1) Mueller is fired. Again, Trump doesn’t care about appearances any more, so Whitaker could very easily fire Mueller. Trump will naturally deny that he ordered Whitaker to do it. Then Whitaker, with Trump’s approval, will appoint a replacement prosecutor with unquestioned loyalty to Trump. If Sen. Lindsey Graham isn’t earmarked to become the permanent attorney general, it wouldn’t surprise me if Graham were promoted into the post. Or worse. Fox News Channel’s Jeanine Pirro could easily become the next special counsel. Her pursuit of Robert Durst would provide the “experience,” and there’s just no way congressional Republicans would do a damn thing to stop it. No matter who the replacement may be, we should brace ourselves for Mueller to be sacked.

2) Mueller is declawed. There are a number of areas where Whitaker could handcuff Mueller. Whitaker once suggested on television that the Justice Department could essentially defund the special counsel's office, making it impossible for Mueller to continue. Another possibility is to bury Mueller's forthcoming report, since the rules give the A.G. full power to decide what, if anything, can be done with the document. Unless we’re badly underestimating his integrity, Whitaker will never hand down that report to Adam Schiff and Nancy Pelosi. Not in a million years. Subpoenas could be torn up and all kinds of new limitations on the extent of Mueller’s reach could be handed down, including the all-important one: Don’t mess with POTUS.

3) Mueller continues as normal. Sadly, this is the least likely scenario given the politics of Trump’s newly-installed stooge at the Justice Department. But it’s possible that a number of forces could push back against the president, forcing out Whitaker and allowing Rosenstein to continue supervising the Russia probe, now presumably as acting attorney general. (Previously, Rosenstein served as acting A.G. only for the purposes of supervising Mueller. After Sessions' departure, Rosenstein has returned to his normal duties.) 

If Whitaker is ousted, it would have to be by the Supreme Court -- and, amazingly, this is a greater possibility than you might think. It turns out, Clarence Thomas once wrote a concurring opinion in which the conservative justice argued the president can’t appoint anyone to a Cabinet-level post without Senate confirmation. The rest of the Supremes would likely go along with this view, but by then it might be too late.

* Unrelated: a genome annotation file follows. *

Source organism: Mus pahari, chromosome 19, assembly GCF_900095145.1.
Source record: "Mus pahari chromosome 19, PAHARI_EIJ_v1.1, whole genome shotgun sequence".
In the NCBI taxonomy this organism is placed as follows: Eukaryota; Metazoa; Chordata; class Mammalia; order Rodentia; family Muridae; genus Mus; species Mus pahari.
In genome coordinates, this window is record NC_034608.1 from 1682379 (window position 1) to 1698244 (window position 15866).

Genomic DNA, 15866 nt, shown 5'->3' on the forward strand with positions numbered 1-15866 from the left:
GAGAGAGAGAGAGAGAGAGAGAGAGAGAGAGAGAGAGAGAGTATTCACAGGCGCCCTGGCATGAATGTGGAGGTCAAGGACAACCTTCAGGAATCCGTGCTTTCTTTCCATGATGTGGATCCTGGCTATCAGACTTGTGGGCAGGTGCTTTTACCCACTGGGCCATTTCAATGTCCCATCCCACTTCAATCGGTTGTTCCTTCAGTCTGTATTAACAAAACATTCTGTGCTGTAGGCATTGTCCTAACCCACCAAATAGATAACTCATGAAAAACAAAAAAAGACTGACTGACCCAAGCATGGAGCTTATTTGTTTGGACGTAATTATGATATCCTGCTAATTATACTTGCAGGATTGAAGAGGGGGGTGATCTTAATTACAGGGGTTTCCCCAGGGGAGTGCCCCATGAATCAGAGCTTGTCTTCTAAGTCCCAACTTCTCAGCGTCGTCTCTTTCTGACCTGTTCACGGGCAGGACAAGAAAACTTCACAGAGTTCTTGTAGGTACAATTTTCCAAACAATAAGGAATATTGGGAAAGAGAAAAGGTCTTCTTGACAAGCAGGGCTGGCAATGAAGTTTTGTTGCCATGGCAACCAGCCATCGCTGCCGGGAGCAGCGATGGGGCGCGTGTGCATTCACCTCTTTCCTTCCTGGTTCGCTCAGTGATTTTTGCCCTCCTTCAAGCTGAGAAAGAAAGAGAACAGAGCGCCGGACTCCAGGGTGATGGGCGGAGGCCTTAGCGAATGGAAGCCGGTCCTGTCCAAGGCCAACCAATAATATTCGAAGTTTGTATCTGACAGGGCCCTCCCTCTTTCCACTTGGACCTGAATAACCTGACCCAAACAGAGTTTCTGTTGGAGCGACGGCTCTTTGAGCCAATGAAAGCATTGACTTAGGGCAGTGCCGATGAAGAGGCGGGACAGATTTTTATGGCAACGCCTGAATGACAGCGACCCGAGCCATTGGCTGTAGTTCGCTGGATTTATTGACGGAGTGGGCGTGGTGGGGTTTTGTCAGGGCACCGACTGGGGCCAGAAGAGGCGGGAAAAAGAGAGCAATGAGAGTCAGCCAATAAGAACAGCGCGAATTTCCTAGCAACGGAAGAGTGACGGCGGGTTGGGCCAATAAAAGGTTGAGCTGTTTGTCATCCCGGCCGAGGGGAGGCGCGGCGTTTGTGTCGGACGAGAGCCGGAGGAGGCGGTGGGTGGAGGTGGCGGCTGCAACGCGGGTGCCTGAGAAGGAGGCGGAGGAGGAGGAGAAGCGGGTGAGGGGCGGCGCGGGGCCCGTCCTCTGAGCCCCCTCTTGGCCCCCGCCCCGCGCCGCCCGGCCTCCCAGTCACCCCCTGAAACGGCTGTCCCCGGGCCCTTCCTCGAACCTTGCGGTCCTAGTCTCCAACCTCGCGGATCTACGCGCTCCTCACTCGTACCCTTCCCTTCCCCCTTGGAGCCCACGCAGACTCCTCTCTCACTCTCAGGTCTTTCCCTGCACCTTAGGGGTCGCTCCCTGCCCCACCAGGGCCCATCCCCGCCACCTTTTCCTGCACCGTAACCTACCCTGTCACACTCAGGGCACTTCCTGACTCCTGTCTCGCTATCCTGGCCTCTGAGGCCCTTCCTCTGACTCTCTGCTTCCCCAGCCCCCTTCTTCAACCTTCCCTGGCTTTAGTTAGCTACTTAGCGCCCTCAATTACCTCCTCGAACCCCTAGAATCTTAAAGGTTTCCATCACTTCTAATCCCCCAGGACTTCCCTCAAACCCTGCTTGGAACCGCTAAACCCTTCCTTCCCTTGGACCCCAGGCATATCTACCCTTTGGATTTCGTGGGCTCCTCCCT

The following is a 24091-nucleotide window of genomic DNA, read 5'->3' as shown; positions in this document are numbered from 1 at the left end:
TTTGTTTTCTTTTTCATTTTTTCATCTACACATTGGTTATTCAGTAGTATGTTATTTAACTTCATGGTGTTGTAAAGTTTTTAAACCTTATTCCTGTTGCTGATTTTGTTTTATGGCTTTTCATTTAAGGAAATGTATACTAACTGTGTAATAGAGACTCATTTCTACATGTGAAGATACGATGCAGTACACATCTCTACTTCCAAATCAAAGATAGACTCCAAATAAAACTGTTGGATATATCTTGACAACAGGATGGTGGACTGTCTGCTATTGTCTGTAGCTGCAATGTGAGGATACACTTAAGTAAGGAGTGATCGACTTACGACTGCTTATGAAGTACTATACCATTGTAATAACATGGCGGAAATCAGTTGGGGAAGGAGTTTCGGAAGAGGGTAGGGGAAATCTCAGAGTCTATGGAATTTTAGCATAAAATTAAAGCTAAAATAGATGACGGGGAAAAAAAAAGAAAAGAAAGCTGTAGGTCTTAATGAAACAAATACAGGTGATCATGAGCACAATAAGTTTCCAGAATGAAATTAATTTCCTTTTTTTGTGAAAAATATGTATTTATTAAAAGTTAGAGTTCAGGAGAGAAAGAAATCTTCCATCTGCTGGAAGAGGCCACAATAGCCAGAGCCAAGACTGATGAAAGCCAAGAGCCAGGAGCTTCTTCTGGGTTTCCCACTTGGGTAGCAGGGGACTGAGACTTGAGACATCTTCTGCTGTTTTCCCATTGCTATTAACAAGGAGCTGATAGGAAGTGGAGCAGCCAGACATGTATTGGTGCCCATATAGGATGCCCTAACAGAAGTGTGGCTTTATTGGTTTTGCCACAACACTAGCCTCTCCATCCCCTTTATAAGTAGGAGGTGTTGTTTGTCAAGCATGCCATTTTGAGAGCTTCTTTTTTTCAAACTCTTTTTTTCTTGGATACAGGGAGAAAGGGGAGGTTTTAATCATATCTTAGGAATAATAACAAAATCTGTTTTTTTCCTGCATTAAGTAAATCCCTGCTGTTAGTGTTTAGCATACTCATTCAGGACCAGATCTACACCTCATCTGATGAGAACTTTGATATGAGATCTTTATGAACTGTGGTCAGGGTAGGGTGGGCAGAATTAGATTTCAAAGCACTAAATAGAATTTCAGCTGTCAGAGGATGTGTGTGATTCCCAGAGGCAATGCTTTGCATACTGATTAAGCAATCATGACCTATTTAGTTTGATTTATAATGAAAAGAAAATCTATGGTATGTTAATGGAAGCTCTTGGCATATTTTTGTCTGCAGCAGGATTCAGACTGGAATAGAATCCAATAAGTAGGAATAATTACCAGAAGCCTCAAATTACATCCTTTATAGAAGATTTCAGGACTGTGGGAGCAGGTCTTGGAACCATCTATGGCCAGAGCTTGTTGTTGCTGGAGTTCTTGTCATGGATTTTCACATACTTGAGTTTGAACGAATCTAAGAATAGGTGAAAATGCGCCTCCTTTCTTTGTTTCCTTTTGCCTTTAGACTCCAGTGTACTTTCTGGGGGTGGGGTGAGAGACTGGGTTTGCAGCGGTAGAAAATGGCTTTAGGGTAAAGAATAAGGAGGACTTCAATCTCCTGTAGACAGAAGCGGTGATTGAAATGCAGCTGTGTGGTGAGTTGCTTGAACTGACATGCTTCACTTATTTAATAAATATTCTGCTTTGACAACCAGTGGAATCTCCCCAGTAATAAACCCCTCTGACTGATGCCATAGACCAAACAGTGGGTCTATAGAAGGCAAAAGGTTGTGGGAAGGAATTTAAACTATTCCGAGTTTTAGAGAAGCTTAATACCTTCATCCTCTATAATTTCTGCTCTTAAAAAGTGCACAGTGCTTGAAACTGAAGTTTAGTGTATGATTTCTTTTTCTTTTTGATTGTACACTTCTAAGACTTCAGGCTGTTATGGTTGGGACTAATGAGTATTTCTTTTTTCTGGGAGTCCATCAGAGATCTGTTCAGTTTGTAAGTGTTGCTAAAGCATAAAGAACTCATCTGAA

What’ll happen if Mueller is fired or replaced with a Trump disciple? The small-c conservative bet would be that Mueller does nothing. He’s a by-the-book prosecutor and his discipline is nearly unmatched, which would suggest he will gracefully step aside without any fireworks. However, we shouldn’t rule out a suicide switch. If the crimes he has uncovered are horrendous enough and the threat to the American people is dire enough, I wouldn’t be surprised if copies of Mueller’s documentation, and a draft of his final report, end up in the hands of the New York Times and the Washington Post. The bulk of Mueller’s work would also likely end up on the doorsteps of Reps. Adam Schiff, D-Calif., and Jerry Nadler, D-N.Y., incoming chairs of the House Intelligence Committee and the House Judiciary Committee, respectively. Impeachment proceedings could potentially follow.

Here's one last thing to keep in mind. While Mueller’s work continues to be the central investigation into Trump’s criminality, meaning the Russian attack as well as Trump’s possible complicity, don’t forget the Michael Cohen investigation in the Southern District of New York, which also falls under Whitaker’s authority now. This investigation is seen by many inside the White House as potentially more damaging to the president than whatever Mueller finds. I’d watch for Whitaker to kick a plug out of the wall in that federal prosecution as well.

No matter how this story swings, it’s more obvious than ever that the president of the United States is continuing to obstruct justice, and simply doesn’t care that it’s as clear as crystal. Along those lines, I can’t help but to invoke my Trump rule as cold comfort: Trump always makes things worse for Trump. This and the incoming Democratic House are the only things allowing those of us still tethered to reality to sleep at night, knowing that Donald Trump is plainly and clearly going to the mattresses.

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Bob Cesca is a regular contributor to Salon.com. He's also the host of "The Bob & Chez Show" podcast, and a weekly guest on both the "Stephanie Miller Show" and "Tell Me Everything with John Fugelsang." Follow him on Facebook and Twitter.